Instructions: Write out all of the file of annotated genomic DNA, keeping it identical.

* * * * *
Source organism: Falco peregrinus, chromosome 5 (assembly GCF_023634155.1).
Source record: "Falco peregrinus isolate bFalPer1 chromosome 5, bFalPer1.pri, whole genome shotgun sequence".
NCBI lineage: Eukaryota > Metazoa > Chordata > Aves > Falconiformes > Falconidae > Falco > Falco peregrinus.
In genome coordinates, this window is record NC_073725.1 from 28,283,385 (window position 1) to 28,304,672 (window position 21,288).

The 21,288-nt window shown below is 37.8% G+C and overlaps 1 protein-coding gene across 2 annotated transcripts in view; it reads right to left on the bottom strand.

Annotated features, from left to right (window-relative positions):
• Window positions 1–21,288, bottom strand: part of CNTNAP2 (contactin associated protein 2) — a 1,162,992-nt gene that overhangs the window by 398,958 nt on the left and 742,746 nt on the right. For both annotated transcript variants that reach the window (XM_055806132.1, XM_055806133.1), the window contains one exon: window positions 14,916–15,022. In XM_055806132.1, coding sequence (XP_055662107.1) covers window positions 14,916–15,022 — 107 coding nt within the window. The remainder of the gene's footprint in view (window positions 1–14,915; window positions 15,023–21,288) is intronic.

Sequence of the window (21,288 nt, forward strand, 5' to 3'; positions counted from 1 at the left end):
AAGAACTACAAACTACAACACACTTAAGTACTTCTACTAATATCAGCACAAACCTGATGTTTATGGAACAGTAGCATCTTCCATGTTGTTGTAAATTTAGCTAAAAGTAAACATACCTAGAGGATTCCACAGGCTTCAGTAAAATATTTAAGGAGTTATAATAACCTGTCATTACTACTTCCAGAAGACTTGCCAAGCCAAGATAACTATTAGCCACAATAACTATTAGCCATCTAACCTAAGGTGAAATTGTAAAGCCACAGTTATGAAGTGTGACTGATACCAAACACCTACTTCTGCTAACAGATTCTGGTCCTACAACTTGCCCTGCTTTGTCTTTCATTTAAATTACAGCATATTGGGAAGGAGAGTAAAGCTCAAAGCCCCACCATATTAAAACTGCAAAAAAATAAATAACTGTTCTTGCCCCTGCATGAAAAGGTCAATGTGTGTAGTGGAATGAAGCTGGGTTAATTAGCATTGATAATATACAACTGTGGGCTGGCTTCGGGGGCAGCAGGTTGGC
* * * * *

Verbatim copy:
Source organism: Falco peregrinus, chromosome 5 (assembly GCF_023634155.1).
Source record: "Falco peregrinus isolate bFalPer1 chromosome 5, bFalPer1.pri, whole genome shotgun sequence".
NCBI lineage: Eukaryota > Metazoa > Chordata > Aves > Falconiformes > Falconidae > Falco > Falco peregrinus.
In genome coordinates, this window is record NC_073725.1 from 28,283,385 (window position 1) to 28,304,672 (window position 21,288).

The 21,288-nt window shown below is 37.8% G+C and overlaps 1 protein-coding gene across 2 annotated transcripts in view; it reads right to left on the bottom strand.

Annotated features, from left to right (window-relative positions):
• Window positions 1–21,288, bottom strand: part of CNTNAP2 (contactin associated protein 2) — a 1,162,992-nt gene that overhangs the window by 398,958 nt on the left and 742,746 nt on the right. For both annotated transcript variants that reach the window (XM_055806132.1, XM_055806133.1), the window contains one exon: window positions 14,916–15,022. In XM_055806132.1, coding sequence (XP_055662107.1) covers window positions 14,916–15,022 — 107 coding nt within the window. The remainder of the gene's footprint in view (window positions 1–14,915; window positions 15,023–21,288) is intronic.

Sequence of the window (21,288 nt, forward strand, 5' to 3'; positions counted from 1 at the left end):
AAGAACTACAAACTACAACACACTTAAGTACTTCTACTAATATCAGCACAAACCTGATGTTTATGGAACAGTAGCATCTTCCATGTTGTTGTAAATTTAGCTAAAAGTAAACATACCTAGAGGATTCCACAGGCTTCAGTAAAATATTTAAGGAGTTATAATAACCTGTCATTACTACTTCCAGAAGACTTGCCAAGCCAAGATAACTATTAGCCACAATAACTATTAGCCATCTAACCTAAGGTGAAATTGTAAAGCCACAGTTATGAAGTGTGACTGATACCAAACACCTACTTCTGCTAACAGATTCTGGTCCTACAACTTGCCCTGCTTTGTCTTTCATTTAAATTACAGCATATTGGGAAGGAGAGTAAAGCTCAAAGCCCCACCATATTAAAACTGCAAAAAAATAAATAACTGTTCTTGCCCCTGCATGAAAAGGTCAATGTGTGTAGTGGAATGAAGCTGGGTTAATTAGCATTGATAATATACAACTGTGGGCTGGCTTCGGGGGCAGCAGGTTGGC